Apical identity in the three-dimensional Caco-2 cultures is established at the two-cell stage. After the first cell division, the site of the cytokinetic furrow is marked by atypical PKC, which localizes to the apical domain in mature polarized epithelia (Fig. 1). This intriguing observation suggests that cell division acts as a symmetry-breaking event, allowing the establishment of cell polarity. What is perhaps most surprising is that the site of cell–cell contact, usually occupied by adhesion molecules, may not be a homogeneously adhesive domain. Although not examined in detail in this study, it will be interesting to determine whether tight junctions and adherens junctions encircle a nonadhesive apical core region at this polarized two-cell stage. This is not without precedent, as, after the first division of the Xenopus laevis embryo, tight junctions form at the lateral margins of the cell contact zone (Cardellini et al., 1996). In the Caco-2 three-dimensional cultures, it is not yet known whether polarized localization of transmembrane proteins occurs at the two-cell stage. Thus, whether these cells are functionally polarized for secretion at this early time point remains to be determined.

It is noteworthy to point out that in other model systems, a functionally opposite approach is used to generate cell polarity. In the Caenorhabditis elegans embryo, as cells divide, the sites of cell–cell contact exclude markers of the apical domain (such as Par6), which become restricted to the peripheral plasma membrane (Hung and Kemphues, 1999; Anderson et al., 2008). An explanation for these differences is not clear at present, although it will be important to determine whether integrin/ECM-based signals coming from the matrix surrounding the Caco-2 cells are necessary for correct polarization of these cells and collaborate with cell division to set up this polarity.

Cdc42 controls division orientation but not cell polarity

To begin to understand how cells polarize and organize themselves into a hollow sphere, Jaffe et al. (2008) turned to loss of function experiments on Cdc42. This small GTPase is required for cell polarity in many contexts, including in some epithelial cells (Etienne-Manneville, 2004; Wu et al., 2007). However, Cdc42 is not required for all forms of cell polarization. For example, Cdc42-null cells can still form a leading edge and migrate (Czuchra et al., 2005).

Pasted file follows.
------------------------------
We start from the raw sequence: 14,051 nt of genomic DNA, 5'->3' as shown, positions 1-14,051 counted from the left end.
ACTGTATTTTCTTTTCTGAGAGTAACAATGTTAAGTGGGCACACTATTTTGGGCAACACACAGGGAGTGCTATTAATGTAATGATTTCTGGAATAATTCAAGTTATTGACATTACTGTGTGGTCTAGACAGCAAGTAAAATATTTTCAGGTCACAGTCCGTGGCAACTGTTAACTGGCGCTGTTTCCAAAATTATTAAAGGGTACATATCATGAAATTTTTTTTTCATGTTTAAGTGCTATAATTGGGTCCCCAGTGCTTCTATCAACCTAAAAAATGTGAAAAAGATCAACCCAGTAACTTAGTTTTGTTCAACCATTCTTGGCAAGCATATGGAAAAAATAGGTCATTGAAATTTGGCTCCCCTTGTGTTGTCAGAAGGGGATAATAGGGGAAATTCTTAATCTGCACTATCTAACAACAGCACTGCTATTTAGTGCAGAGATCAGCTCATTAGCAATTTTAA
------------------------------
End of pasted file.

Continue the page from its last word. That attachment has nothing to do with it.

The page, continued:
In epithelial three-dimensional culture, knockdown of Cdc42 in MDCK cells results in a significant loss of cell polarity and an inability to form cysts (Martin-Belmonte et al., 2007). Caco-2 cells show a dramatically different phenotype caused by loss of Cdc42. Individual cells polarize normally and have intact cell junctions, but the entire cyst lacks proper organization, with two or more lumens forming. The cell biological defect that gives rise to these multiple lumens appears to involve misorientation of the mitotic spindle. In simple epithelia, the spindle normally aligns itself perpendicular to the polarity axis and parallel to the underlying basal lamina (Jinguji and Ishikawa, 1992; Reinsch and Karsenti, 1994; Fleming et al., 2007). In Caco-2 cultures, this same organization of cell division was seen. However, in Cdc42 knockdown cells, spindle orientation was effectively randomized (Fig. 1). Because the site of cell division becomes the apical membrane in these cells, this establishes a new apical membrane region, which is disconnected from the primary lumen. Although Cdc42 has been implicated in spindle orientation previously, this was thought to be secondary to its effects on polarity (Gotta et al., 2001). In this case, the two can apparently be separated. In the future, it will be important to determine not only the downstream effectors and pathways that Cdc42 uses to influence spindle orientation but also how division sites specify apical membrane biogenesis in these cells. Finally, it will be very exciting to determine whether Cdc42 functions to maintain spindle orientation and single lumen formation in an in vivo context.